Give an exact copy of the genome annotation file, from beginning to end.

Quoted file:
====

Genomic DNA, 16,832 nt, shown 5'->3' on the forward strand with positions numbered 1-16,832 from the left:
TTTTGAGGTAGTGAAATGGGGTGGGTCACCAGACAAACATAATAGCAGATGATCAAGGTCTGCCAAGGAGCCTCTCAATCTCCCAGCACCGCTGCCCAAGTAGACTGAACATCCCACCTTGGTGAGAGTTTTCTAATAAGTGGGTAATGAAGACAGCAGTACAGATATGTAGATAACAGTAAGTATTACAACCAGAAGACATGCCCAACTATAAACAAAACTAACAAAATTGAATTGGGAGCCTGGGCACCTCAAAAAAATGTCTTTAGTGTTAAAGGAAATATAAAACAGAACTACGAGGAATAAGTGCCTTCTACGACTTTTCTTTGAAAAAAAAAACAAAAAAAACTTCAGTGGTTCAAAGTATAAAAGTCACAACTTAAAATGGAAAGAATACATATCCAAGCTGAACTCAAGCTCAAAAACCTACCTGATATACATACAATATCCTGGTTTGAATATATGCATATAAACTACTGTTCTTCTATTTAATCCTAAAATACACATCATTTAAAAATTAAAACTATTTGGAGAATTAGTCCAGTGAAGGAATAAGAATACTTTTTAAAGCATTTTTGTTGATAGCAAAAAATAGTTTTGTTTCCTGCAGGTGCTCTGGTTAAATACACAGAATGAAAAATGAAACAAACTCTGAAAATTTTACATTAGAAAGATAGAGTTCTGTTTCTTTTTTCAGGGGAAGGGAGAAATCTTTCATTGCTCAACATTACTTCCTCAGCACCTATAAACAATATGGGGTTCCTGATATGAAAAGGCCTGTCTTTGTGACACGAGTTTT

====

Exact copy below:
Genomic DNA, 16,832 nt, shown 5'->3' on the forward strand with positions numbered 1-16,832 from the left:
TTTTGAGGTAGTGAAATGGGGTGGGTCACCAGACAAACATAATAGCAGATGATCAAGGTCTGCCAAGGAGCCTCTCAATCTCCCAGCACCGCTGCCCAAGTAGACTGAACATCCCACCTTGGTGAGAGTTTTCTAATAAGTGGGTAATGAAGACAGCAGTACAGATATGTAGATAACAGTAAGTATTACAACCAGAAGACATGCCCAACTATAAACAAAACTAACAAAATTGAATTGGGAGCCTGGGCACCTCAAAAAAATGTCTTTAGTGTTAAAGGAAATATAAAACAGAACTACGAGGAATAAGTGCCTTCTACGACTTTTCTTTGAAAAAAAAAACAAAAAAAACTTCAGTGGTTCAAAGTATAAAAGTCACAACTTAAAATGGAAAGAATACATATCCAAGCTGAACTCAAGCTCAAAAACCTACCTGATATACATACAATATCCTGGTTTGAATATATGCATATAAACTACTGTTCTTCTATTTAATCCTAAAATACACATCATTTAAAAATTAAAACTATTTGGAGAATTAGTCCAGTGAAGGAATAAGAATACTTTTTAAAGCATTTTTGTTGATAGCAAAAAATAGTTTTGTTTCCTGCAGGTGCTCTGGTTAAATACACAGAATGAAAAATGAAACAAACTCTGAAAATTTTACATTAGAAAGATAGAGTTCTGTTTCTTTTTTCAGGGGAAGGGAGAAATCTTTCATTGCTCAACATTACTTCCTCAGCACCTATAAACAATATGGGGTTCCTGATATGAAAAGGCCTGTCTTTGTGACACGAGTTTT